If you take the job, you might not ever know the truth about the convenience factor, but you also can’t be expected to walk over to a new desk without a few answers, especially with this being a promotion. Does your company prefer internal hires for open positions? Can you afford an interim person in this role? Why isn’t this an external search? Who’s going to do your current job if you take this new one? (We’d add to this How on earth is the head of design going to handle the messaging around this? But again, your choice.)
Is this really about your boss?
There’s a certain camaraderie in design that not all other industries have. People talk about trusting their bosses. Managers and their direct reports go to happy hour and plan team vacations together. When something like this happens, it can be a shock on a number of levels.
Are we in the business of designing experiences with empathy, or are we just in business? After all, F, you’re not taking “his job”. You’re not even being offered “his job”. He left that job. It’s not his anymore. For some people, this statement of fact is exactly what they need to hear to sign that contract. While for others, well, that fact sounds like “it’s not his job anymore, his loss!” and that sounds like something a horrible ice-cream-hating person would say. What we mean is that you shouldn’t be too quick to discount the emotional implications of your boss’s departure. He left and no one told you and wait hold up he left and no one told you. That’s unsettling, whether you were friends or not.
Regardless of whether you take this job here and now, or you take it later, whether you stay or go, perhaps the most important question is:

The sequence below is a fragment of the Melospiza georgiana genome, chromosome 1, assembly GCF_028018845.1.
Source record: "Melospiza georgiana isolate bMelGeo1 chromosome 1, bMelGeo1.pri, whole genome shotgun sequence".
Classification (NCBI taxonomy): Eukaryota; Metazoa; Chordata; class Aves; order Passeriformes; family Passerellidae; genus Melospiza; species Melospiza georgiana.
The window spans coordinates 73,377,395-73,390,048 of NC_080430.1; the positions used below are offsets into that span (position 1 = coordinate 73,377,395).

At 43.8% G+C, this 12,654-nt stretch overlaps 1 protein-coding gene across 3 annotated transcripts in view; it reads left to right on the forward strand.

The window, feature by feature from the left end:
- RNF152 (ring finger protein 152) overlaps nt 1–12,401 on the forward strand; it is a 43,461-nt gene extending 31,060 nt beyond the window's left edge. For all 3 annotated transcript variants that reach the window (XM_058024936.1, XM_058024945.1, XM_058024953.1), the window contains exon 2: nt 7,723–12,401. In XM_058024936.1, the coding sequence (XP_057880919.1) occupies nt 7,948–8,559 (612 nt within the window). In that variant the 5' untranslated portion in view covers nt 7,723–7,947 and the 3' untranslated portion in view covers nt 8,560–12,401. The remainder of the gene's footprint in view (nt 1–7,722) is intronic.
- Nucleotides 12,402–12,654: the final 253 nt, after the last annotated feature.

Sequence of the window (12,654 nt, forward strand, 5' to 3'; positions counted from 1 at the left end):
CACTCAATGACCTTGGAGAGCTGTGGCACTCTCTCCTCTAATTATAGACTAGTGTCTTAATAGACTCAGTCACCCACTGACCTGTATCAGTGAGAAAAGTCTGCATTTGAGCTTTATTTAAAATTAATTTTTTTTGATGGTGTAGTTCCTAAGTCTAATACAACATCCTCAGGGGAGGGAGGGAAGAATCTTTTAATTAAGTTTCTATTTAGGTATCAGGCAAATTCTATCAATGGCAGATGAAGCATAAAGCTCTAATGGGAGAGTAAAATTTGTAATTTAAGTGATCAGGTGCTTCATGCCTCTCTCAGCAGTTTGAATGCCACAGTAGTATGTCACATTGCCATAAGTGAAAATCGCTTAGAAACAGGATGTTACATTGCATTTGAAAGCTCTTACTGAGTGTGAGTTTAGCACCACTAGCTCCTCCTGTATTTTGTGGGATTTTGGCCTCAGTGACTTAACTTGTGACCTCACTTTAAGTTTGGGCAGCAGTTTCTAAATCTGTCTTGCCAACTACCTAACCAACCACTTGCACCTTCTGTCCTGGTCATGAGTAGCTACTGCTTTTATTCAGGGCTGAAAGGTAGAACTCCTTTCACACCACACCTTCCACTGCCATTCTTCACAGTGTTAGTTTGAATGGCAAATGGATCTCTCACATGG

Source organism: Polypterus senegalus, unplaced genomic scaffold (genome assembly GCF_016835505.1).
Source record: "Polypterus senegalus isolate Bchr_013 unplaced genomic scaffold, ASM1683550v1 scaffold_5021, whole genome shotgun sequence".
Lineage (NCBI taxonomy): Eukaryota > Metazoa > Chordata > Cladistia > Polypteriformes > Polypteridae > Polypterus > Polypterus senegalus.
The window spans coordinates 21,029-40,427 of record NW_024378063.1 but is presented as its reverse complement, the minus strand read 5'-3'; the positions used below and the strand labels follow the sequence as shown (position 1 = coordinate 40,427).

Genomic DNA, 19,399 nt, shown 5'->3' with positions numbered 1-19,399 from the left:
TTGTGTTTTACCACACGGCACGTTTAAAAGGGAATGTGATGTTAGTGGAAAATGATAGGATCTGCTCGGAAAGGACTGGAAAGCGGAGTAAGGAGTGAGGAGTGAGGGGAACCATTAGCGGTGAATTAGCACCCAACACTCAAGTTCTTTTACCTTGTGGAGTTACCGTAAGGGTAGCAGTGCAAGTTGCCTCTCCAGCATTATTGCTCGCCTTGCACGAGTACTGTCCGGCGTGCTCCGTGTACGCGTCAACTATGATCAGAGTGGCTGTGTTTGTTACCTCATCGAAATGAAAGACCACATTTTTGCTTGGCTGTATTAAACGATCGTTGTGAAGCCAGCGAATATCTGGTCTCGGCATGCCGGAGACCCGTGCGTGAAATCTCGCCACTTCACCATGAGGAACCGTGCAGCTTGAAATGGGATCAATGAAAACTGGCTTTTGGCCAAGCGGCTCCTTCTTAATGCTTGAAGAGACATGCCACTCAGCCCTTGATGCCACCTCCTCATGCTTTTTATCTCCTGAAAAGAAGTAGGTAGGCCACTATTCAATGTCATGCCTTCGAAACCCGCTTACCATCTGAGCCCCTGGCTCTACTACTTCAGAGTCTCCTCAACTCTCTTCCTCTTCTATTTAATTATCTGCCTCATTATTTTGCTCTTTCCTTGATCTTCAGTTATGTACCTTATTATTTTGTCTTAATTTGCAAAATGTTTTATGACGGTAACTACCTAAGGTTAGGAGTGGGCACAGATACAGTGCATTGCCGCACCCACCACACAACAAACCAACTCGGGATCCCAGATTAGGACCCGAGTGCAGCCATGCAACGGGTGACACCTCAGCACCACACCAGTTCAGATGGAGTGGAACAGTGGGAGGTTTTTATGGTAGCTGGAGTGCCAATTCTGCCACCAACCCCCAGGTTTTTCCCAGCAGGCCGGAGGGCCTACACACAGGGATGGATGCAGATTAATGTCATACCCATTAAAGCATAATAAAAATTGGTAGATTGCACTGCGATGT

How are you going to prevent this from happening again?
Did your boss prepare you for this? Had you two talked about your plans for the end of year? Was he showing you how you could grow into being a creative director? Were you on a path?
Because of your question, we’re guessing that all of those answers are no. Your situation is just one of the many ways that a particular problem manifests itself in this industry, where everyone hits the cold hard bottom of the design ethics rabbit hole: People aren’t prepared for change, and they continue to not prepare for it.
We’re not just talking about catastrophes or emergencies, which are difficult enough to manage. We’re talking about simple things like a designer getting promoted or moving to a new department. A good manager should, at the very least, have a contingency plan for their own position and a career path for themselves and for each of their reports. These tools help managers to provide opportunities more consistently, and they also help everyone involved to make more informed choices.
It may look like there are a dozen ways to slice how this could play out, with all the necessary conversations about emails and surveys and milestones in mind, but let’s be clear about one thing: It will be nigh impossible to escape the circumstances of this opportunity. Your company is willing to put an employee in that position, following up a lack of planning with the illusion of choice. In the absence of a plan, of any prior discussions about what the future might have looked like for you and what role you had in determining it, you’re asking about the ethics of an opportunity that actually isn’t an opportunity at all.
Your company made a mistake not asking people to be prepared for change, not asking people about the future, not grappling with how responsible they were for the choices that their employees made. And now they want to promote you.
So, no, we can’t make this decision for you.
But we can ask you again: Is this what you want?
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Send questions to questions (at) askthesherwins (daht) com. All questions become the property of Ask The Sherwins, LLC and may be edited. Our advice shouldn't be construed as a replacement for the appropriate legal or professional counsel. This advice will retire on November 1, 2019.